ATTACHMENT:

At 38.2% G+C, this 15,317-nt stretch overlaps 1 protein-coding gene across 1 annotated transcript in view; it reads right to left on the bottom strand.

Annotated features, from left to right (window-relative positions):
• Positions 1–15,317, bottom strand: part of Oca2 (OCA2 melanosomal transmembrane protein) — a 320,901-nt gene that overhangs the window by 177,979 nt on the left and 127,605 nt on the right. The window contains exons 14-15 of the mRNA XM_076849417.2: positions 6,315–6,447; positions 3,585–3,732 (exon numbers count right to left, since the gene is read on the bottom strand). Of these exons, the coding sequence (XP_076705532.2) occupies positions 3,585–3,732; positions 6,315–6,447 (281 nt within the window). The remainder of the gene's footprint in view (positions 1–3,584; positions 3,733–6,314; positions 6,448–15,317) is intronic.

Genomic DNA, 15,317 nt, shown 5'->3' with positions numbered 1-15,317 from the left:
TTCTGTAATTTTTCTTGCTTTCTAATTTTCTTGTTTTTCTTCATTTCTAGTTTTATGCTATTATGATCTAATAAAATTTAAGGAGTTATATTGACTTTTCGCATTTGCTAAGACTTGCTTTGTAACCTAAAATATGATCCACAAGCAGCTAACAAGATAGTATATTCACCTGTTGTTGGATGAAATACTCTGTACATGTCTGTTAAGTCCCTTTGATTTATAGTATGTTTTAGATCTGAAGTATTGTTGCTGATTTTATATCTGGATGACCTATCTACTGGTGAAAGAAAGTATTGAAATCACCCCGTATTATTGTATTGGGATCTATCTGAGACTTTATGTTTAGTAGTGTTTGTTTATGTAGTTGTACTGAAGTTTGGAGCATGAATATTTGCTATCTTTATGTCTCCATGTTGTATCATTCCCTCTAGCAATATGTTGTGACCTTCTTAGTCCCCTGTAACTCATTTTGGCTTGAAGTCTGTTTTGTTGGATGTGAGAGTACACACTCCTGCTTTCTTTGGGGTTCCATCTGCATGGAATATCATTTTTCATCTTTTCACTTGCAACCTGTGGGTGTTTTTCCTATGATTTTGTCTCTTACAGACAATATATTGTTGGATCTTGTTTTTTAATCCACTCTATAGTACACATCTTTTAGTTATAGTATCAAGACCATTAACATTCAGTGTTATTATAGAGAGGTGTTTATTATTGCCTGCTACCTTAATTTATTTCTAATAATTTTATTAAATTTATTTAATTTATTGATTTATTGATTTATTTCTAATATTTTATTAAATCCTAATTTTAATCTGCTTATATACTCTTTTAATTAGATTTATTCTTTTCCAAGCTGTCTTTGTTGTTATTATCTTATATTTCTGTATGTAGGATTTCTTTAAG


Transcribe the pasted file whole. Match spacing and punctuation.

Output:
At 38.2% G+C, this 15,317-nt stretch overlaps 1 protein-coding gene across 1 annotated transcript in view; it reads right to left on the bottom strand.

Annotated features, from left to right (window-relative positions):
• Positions 1–15,317, bottom strand: part of Oca2 (OCA2 melanosomal transmembrane protein) — a 320,901-nt gene that overhangs the window by 177,979 nt on the left and 127,605 nt on the right. The window contains exons 14-15 of the mRNA XM_076849417.2: positions 6,315–6,447; positions 3,585–3,732 (exon numbers count right to left, since the gene is read on the bottom strand). Of these exons, the coding sequence (XP_076705532.2) occupies positions 3,585–3,732; positions 6,315–6,447 (281 nt within the window). The remainder of the gene's footprint in view (positions 1–3,584; positions 3,733–6,314; positions 6,448–15,317) is intronic.

Genomic DNA, 15,317 nt, shown 5'->3' with positions numbered 1-15,317 from the left:
TTCTGTAATTTTTCTTGCTTTCTAATTTTCTTGTTTTTCTTCATTTCTAGTTTTATGCTATTATGATCTAATAAAATTTAAGGAGTTATATTGACTTTTCGCATTTGCTAAGACTTGCTTTGTAACCTAAAATATGATCCACAAGCAGCTAACAAGATAGTATATTCACCTGTTGTTGGATGAAATACTCTGTACATGTCTGTTAAGTCCCTTTGATTTATAGTATGTTTTAGATCTGAAGTATTGTTGCTGATTTTATATCTGGATGACCTATCTACTGGTGAAAGAAAGTATTGAAATCACCCCGTATTATTGTATTGGGATCTATCTGAGACTTTATGTTTAGTAGTGTTTGTTTATGTAGTTGTACTGAAGTTTGGAGCATGAATATTTGCTATCTTTATGTCTCCATGTTGTATCATTCCCTCTAGCAATATGTTGTGACCTTCTTAGTCCCCTGTAACTCATTTTGGCTTGAAGTCTGTTTTGTTGGATGTGAGAGTACACACTCCTGCTTTCTTTGGGGTTCCATCTGCATGGAATATCATTTTTCATCTTTTCACTTGCAACCTGTGGGTGTTTTTCCTATGATTTTGTCTCTTACAGACAATATATTGTTGGATCTTGTTTTTTAATCCACTCTATAGTACACATCTTTTAGTTATAGTATCAAGACCATTAACATTCAGTGTTATTATAGAGAGGTGTTTATTATTGCCTGCTACCTTAATTTATTTCTAATAATTTTATTAAATTTATTTAATTTATTGATTTATTGATTTATTTCTAATATTTTATTAAATCCTAATTTTAATCTGCTTATATACTCTTTTAATTAGATTTATTCTTTTCCAAGCTGTCTTTGTTGTTATTATCTTATATTTCTGTATGTAGGATTTCTTTAAG